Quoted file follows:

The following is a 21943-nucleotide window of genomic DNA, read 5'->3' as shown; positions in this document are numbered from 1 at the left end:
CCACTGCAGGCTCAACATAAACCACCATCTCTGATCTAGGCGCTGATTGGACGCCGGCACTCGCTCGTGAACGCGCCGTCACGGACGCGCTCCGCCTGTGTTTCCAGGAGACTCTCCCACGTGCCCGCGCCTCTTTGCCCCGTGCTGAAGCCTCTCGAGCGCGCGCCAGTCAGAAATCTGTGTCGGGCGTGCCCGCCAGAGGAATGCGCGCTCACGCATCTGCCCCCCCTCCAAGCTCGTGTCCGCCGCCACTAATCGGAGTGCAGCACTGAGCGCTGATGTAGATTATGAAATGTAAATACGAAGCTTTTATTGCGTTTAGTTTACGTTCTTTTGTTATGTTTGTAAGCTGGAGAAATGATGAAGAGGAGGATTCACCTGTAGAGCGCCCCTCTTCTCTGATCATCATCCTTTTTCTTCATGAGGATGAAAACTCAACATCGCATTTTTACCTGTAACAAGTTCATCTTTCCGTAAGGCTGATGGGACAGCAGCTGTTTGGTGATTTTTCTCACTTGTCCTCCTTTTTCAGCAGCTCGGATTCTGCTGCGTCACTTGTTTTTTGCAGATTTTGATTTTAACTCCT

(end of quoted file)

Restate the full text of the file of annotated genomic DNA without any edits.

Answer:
The following is a 21943-nucleotide window of genomic DNA, read 5'->3' as shown; positions in this document are numbered from 1 at the left end:
CCACTGCAGGCTCAACATAAACCACCATCTCTGATCTAGGCGCTGATTGGACGCCGGCACTCGCTCGTGAACGCGCCGTCACGGACGCGCTCCGCCTGTGTTTCCAGGAGACTCTCCCACGTGCCCGCGCCTCTTTGCCCCGTGCTGAAGCCTCTCGAGCGCGCGCCAGTCAGAAATCTGTGTCGGGCGTGCCCGCCAGAGGAATGCGCGCTCACGCATCTGCCCCCCCTCCAAGCTCGTGTCCGCCGCCACTAATCGGAGTGCAGCACTGAGCGCTGATGTAGATTATGAAATGTAAATACGAAGCTTTTATTGCGTTTAGTTTACGTTCTTTTGTTATGTTTGTAAGCTGGAGAAATGATGAAGAGGAGGATTCACCTGTAGAGCGCCCCTCTTCTCTGATCATCATCCTTTTTCTTCATGAGGATGAAAACTCAACATCGCATTTTTACCTGTAACAAGTTCATCTTTCCGTAAGGCTGATGGGACAGCAGCTGTTTGGTGATTTTTCTCACTTGTCCTCCTTTTTCAGCAGCTCGGATTCTGCTGCGTCACTTGTTTTTTGCAGATTTTGATTTTAACTCCT